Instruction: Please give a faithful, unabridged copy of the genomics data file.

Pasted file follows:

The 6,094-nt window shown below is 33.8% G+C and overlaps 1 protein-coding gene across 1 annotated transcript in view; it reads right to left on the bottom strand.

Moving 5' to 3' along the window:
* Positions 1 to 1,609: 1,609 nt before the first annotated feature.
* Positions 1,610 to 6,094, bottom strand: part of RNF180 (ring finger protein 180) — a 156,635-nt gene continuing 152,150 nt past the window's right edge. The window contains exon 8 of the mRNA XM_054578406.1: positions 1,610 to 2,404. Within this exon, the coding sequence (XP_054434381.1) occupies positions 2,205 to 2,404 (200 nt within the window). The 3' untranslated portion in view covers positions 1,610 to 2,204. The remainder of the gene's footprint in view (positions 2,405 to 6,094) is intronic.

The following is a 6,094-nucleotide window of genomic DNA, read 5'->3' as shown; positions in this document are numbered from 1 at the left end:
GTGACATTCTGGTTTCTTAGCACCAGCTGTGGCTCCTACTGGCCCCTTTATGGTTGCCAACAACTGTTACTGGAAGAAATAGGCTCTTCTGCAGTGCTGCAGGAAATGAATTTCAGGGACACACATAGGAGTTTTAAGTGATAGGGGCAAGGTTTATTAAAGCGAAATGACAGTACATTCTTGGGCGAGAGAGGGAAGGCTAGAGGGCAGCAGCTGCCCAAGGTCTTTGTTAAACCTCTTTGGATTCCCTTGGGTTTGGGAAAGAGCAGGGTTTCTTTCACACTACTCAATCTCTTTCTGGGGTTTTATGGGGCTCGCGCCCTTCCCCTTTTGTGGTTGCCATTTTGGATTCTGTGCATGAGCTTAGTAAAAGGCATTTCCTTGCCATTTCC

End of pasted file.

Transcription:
The 6,094-nt window shown below is 33.8% G+C and overlaps 1 protein-coding gene across 1 annotated transcript in view; it reads right to left on the bottom strand.

Moving 5' to 3' along the window:
* Positions 1 to 1,609: 1,609 nt before the first annotated feature.
* Positions 1,610 to 6,094, bottom strand: part of RNF180 (ring finger protein 180) — a 156,635-nt gene continuing 152,150 nt past the window's right edge. The window contains exon 8 of the mRNA XM_054578406.1: positions 1,610 to 2,404. Within this exon, the coding sequence (XP_054434381.1) occupies positions 2,205 to 2,404 (200 nt within the window). The 3' untranslated portion in view covers positions 1,610 to 2,204. The remainder of the gene's footprint in view (positions 2,405 to 6,094) is intronic.

The following is a 6,094-nucleotide window of genomic DNA, read 5'->3' as shown; positions in this document are numbered from 1 at the left end:
GTGACATTCTGGTTTCTTAGCACCAGCTGTGGCTCCTACTGGCCCCTTTATGGTTGCCAACAACTGTTACTGGAAGAAATAGGCTCTTCTGCAGTGCTGCAGGAAATGAATTTCAGGGACACACATAGGAGTTTTAAGTGATAGGGGCAAGGTTTATTAAAGCGAAATGACAGTACATTCTTGGGCGAGAGAGGGAAGGCTAGAGGGCAGCAGCTGCCCAAGGTCTTTGTTAAACCTCTTTGGATTCCCTTGGGTTTGGGAAAGAGCAGGGTTTCTTTCACACTACTCAATCTCTTTCTGGGGTTTTATGGGGCTCGCGCCCTTCCCCTTTTGTGGTTGCCATTTTGGATTCTGTGCATGAGCTTAGTAAAAGGCATTTCCTTGCCATTTCC